By Bob Hertzel
Times West Virginian
When West Virginia University defensive coordinator Joe DeForest was on the sidelines calling his defenses, he was always the most recognizable figure down there, which may not have been a very good thing considering how badly it was playing.
But there he was, his baseball cap on backward with his headphones put on over them.
Last week, however, head coach Dana Holgorsen moved him to the coaching box to call plays, a move that seemed to have an improved effect upon his performance. But, even in the warmth and quiet of the box, the hat remained on backward.
“Do you know what means?” he asked the other night when the subject came up.
Assured that the listener did not know, he explained.
“It means ‘Hi!’ to my Mom,” he said. “That’s the only reason I do it. It started 23 years ago as a way to let her know I knew she was watching when I was at Rice.”
Now DeForest is preparing for a return trip to what was home, Stillwater, Okla., to face the school where he had coached for more than a decade in a game with huge meaning to both schools and maybe even more meaning to DeForest himself.
“It makes me more motivated,” he admitted, taking a few moments before continuing on as he gathered his thoughts. “I don’t want to say this game means more to me than any other game, but it’s more heightened for a lot of reasons.”
He then began listing those reasons.
“I recruited a lot of the kids on the team. I was there for 11 years. I have a lot of friends and family there. My daughter goes to school there,” he said.
Think, if you will, of this in personal terms, of you and your own family, of living 11 years in a community.
Think of the ties you have to the convenience store, and how you have favorite restaurants, maybe even places where you go for quiet rather than entertainment.
You might even have told yourself that your car knows its own way to work and back home or maybe to the Little League field where you take your kids.
True, we live in a mobile society, and the ties are not as strong or as lasting as they once were, but it is hard to move away from your established territory, territory you liked so much that you avoided moving previously to keep his daughter, Ashley, in school there.
DeForest is a strong family man and openly misses his daughter.
“She was here last week. We’re excited about the game. We circled this one on the calendar for a long time,” he admitted.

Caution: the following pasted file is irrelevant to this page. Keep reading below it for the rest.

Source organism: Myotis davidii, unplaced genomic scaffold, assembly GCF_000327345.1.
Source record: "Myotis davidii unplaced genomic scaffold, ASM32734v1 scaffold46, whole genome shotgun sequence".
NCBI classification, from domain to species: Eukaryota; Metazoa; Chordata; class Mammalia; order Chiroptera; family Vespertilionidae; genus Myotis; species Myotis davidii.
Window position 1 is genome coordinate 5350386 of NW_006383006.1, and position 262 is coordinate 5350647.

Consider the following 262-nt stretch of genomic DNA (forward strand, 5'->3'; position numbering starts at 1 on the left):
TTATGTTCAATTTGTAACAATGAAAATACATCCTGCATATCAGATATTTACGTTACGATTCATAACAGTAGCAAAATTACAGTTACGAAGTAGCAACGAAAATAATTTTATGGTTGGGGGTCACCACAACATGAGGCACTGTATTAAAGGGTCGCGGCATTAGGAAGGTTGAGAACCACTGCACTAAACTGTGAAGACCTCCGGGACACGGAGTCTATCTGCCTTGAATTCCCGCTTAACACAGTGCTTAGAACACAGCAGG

Still, he’s now the enemy, the man trying to take things away from friends and neighbors, things they considered important and pulled for him to accomplish when he was living in Stillwater.
“There are times guys at the grocery store rooted against me when I was there, too, just like everywhere else. It depends on whether you’re doing well or not doing well. There are ups and downs to everything.”
Ups and downs, yes, but there is no hesitation when asked if it doesn’t create inner turmoil.
“Is it going to be uncomfortable? No,” he said, interviewing himself at the moment. “I’m working for West Virginia, and I’m going to try to beat Oklahoma State the best I can. It’s actually going to be a more fun environment for me because there is more at stake or more involved in the whole situation.”
While the situation may be abnormal for DeForest, it is what it is — a football game.
“They are just another opponent to me. It’s just the next team on the schedule. I know that’s hard to say, but it is. We need this win to become bowl eligible,” he said.
No one would have imagined that going into the season’s ninth game WVU would need a victory to reach the required six for bowl participation, not back when they were the No. 4 team in the country. But a lot has happened. The offense has staggered, and DeForest’s position as defensive coordinator because the hottest seat in the house.
The defense was stopping no one, ranking last in the nation in total defense, giving up big plays, bad plays, and there were rumblings about the job he was doing.
So it was in the TCU game, a game that would be a loss but one in which the defense played much better, Holgorsen made a subtle change.
No, he didn’t fire DeForest or give him a leave of absence. He simply took him off the sideline and put him in the coaching box to make his calls on defense.
“I just felt like we needed a change. I thought it would help Joe to be in a sterile environment,” Holgorsen said. “There are a lot of bullets flying on the sidelines, and there is a lot of stuff going on.”
There were times when you were worried if they were real bullets, so ineffective was the defense and so unhappy were the fans.
“It is not uncommon for an offensive or defensive coordinator to call it from the box. It’s because it is quiet and he can see better. With Joe being more of a back-end guy than a front-end guy, he can see that back end a little bit better,” Holgorsen explained.
DeForest said I worked.
“There’s no emotion involved; there are no distractions. This is the game plan we had, and I wasn’t distracted by the emotion after a good play or a bad play. I could let the situation dictate what we had planned to call,” he said.
“It was just easier. First time in 23 years I was in the box, and I wish I’d done it earlier. It helped me concentrate.”
Email Bob Hertzel at email@example.com or follow him on Twitter@bhertzel.